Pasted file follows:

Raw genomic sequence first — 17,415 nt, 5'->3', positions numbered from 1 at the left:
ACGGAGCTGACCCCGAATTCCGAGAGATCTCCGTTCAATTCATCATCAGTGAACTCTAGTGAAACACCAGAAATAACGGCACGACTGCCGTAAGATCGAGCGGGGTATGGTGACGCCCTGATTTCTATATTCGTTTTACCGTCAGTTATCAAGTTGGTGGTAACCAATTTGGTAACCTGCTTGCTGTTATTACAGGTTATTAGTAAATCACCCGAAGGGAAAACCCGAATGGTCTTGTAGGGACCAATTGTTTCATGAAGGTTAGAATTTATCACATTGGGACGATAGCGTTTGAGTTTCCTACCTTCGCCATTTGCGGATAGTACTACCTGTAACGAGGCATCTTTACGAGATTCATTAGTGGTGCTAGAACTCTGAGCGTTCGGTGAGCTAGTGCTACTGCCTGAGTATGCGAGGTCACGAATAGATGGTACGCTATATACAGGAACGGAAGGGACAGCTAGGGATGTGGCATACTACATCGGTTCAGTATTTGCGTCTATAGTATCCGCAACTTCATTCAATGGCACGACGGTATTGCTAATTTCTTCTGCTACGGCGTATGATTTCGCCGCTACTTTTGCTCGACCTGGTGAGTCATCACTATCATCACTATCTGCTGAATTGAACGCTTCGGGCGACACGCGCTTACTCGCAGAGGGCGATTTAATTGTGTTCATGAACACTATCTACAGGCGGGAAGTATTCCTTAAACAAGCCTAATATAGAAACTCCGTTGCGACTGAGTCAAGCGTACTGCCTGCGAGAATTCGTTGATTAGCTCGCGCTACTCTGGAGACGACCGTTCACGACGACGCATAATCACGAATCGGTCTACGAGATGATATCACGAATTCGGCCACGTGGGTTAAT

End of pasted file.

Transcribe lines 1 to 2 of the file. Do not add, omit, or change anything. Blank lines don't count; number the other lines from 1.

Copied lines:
Raw genomic sequence first — 17,415 nt, 5'->3', positions numbered from 1 at the left:
ACGGAGCTGACCCCGAATTCCGAGAGATCTCCGTTCAATTCATCATCAGTGAACTCTAGTGAAACACCAGAAATAACGGCACGACTGCCGTAAGATCGAGCGGGGTATGGTGACGCCCTGATTTCTATATTCGTTTTACCGTCAGTTATCAAGTTGGTGGTAACCAATTTGGTAACCTGCTTGCTGTTATTACAGGTTATTAGTAAATCACCCGAAGGGAAAACCCGAATGGTCTTGTAGGGACCAATTGTTTCATGAAGGTTAGAATTTATCACATTGGGACGATAGCGTTTGAGTTTCCTACCTTCGCCATTTGCGGATAGTACTACCTGTAACGAGGCATCTTTACGAGATTCATTAGTGGTGCTAGAACTCTGAGCGTTCGGTGAGCTAGTGCTACTGCCTGAGTATGCGAGGTCACGAATAGATGGTACGCTATATACAGGAACGGAAGGGACAGCTAGGGATGTGGCATACTACATCGGTTCAGTATTTGCGTCTATAGTATCCGCAACTTCATTCAATGGCACGACGGTATTGCTAATTTCTTCTGCTACGGCGTATGATTTCGCCGCTACTTTTGCTCGACCTGGTGAGTCATCACTATCATCACTATCTGCTGAATTGAACGCTTCGGGCGACACGCGCTTACTCGCAGAGGGCGATTTAATTGTGTTCATGAACACTATCTACAGGCGGGAAGTATTCCTTAAACAAGCCTAATATAGAAACTCCGTTGCGACTGAGTCAAGCGTACTGCCTGCGAGAATTCGTTGATTAGCTCGCGCTACTCTGGAGACGACCGTTCACGACGACGCATAATCACGAATCGGTCTACGAGATGATATCACGAATTCGGCCACGTGGGTTAAT